Despite what the French flourish of the name may imply, Velocette was a British manufacturer of motorcycles. Founded by an Englishman and a German called Johannes Gütgemann – who changed his name to John Taylor, and later John Goodman, after renouncing his German heritage! Together with his business partner William Gue, they set up Taylor, Gue Ltd in Birmingham in 1905, manufacturing rickshaws and providing cycle parts and services. One year later, they produced their first motorcycle, the 2hp Veloce; they liked the name so much they re-named the company after it.Read More
Check out the great events coming your way this summer! Motoring, 1940s, Hot Rods, Vintage, Classic Cars, Nostalgia, there is something for everyone!Read More
For 20 years Paul McCobb designed an extensive range of multi-functional furniture, accessories and textiles. By Jonathan Goldstein.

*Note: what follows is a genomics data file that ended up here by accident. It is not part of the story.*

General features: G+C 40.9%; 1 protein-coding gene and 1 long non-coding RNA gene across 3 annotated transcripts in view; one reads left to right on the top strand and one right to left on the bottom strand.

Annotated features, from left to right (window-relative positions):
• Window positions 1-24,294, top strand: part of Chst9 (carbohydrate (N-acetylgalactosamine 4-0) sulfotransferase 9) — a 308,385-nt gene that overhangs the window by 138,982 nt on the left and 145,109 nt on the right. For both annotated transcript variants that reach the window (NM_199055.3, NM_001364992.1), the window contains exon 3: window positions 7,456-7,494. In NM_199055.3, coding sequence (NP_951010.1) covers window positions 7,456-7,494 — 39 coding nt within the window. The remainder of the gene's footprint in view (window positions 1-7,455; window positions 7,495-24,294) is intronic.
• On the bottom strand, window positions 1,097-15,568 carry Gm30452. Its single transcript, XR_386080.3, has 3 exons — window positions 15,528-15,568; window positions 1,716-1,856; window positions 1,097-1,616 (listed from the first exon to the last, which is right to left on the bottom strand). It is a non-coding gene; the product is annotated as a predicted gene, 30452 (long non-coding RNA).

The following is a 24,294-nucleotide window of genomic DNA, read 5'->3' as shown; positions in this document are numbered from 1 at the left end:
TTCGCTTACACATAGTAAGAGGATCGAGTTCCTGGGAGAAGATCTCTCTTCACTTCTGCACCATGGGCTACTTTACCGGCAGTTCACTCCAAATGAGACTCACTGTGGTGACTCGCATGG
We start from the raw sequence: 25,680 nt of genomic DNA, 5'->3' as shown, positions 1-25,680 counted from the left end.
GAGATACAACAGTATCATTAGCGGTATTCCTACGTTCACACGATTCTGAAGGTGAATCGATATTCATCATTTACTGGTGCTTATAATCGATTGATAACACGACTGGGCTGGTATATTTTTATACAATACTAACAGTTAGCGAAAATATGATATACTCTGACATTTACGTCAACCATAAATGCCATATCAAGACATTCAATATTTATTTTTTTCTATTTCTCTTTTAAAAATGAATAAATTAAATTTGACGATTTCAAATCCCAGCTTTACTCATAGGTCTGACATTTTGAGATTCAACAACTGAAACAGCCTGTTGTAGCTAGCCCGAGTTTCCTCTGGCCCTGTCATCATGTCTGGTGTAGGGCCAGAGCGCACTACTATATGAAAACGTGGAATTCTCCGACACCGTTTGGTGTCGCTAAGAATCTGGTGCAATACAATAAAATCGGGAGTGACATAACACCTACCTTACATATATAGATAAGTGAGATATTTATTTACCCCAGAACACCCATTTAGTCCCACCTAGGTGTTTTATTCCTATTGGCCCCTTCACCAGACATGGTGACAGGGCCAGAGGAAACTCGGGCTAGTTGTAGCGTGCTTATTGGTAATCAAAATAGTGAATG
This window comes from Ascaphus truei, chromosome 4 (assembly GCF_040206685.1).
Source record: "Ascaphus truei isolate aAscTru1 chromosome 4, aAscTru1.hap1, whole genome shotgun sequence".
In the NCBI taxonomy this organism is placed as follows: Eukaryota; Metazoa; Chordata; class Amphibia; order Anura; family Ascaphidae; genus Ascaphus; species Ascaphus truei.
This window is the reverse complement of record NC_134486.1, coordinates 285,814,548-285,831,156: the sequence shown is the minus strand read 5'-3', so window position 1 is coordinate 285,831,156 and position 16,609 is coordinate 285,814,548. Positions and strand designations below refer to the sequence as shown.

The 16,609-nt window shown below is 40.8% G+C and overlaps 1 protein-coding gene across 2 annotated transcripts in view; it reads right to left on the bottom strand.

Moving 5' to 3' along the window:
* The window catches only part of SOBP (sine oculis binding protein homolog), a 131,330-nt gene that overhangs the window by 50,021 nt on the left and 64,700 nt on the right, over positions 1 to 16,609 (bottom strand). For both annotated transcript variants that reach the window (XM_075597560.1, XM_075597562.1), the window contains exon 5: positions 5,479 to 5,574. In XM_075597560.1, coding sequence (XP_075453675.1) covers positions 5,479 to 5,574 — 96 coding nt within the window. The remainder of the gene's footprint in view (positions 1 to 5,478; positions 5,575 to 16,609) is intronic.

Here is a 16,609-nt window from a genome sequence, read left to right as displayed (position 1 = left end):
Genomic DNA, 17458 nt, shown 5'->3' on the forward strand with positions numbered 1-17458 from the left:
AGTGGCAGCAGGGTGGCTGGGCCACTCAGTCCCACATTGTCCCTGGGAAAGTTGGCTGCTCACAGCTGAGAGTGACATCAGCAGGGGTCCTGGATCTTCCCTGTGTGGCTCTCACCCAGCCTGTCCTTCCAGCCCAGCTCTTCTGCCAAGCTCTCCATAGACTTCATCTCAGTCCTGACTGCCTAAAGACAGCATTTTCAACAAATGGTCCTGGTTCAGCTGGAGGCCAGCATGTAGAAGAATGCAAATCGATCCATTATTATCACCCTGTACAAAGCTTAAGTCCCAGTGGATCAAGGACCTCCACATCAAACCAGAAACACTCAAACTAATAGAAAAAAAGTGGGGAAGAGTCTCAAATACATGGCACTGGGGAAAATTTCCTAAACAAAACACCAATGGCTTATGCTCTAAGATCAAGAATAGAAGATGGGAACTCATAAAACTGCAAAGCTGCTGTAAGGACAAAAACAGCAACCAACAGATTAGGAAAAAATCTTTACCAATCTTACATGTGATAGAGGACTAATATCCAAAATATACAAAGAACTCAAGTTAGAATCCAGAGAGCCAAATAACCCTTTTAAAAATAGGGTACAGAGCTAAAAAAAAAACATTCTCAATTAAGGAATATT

Coming from humble beginnings with minimal education and no training in design, Paul McCobb became one of the most recognised and influential designers on the American design scene of the 1950s and 60sRead More
We're all excited about being joined by guestwriter and dealer Kieran Mathewson, who couldn’t wait to get stuck into his new regular feature – Trading Places. Each of the four male dealers have their own unique style... a mix we thought would make for a jolly good read. I hope you agree as this is now a regular addition to VE. Of course, it won’t always be about men in business either, that’s just the way the cookie crumbled this time around.Read More
As the largest machines of their age by far, ocean liners have become powerful symbols of progress and 20th-century modernity. This February the V&A will re-imagine the golden age of ocean travel with a major new exhibition. (Image of Titanic in dry dock ©Getty Images)Read More
Step through the small door at 135 All Saints Street, and you'll journey back in time to a forgotten and truly magical world.
Once, long ago in the depths of winter, when the sun had left the sky and the sea had ghosted into grey, threads of smoke began to rise from the dwellings huddled in Hastings’ old fishing quarter. Fires were being lit, bread was being baked and little lights began twinkling behind the tightly shuttered windows at 135 All Saints Street – a Christmas tale had begun.Read More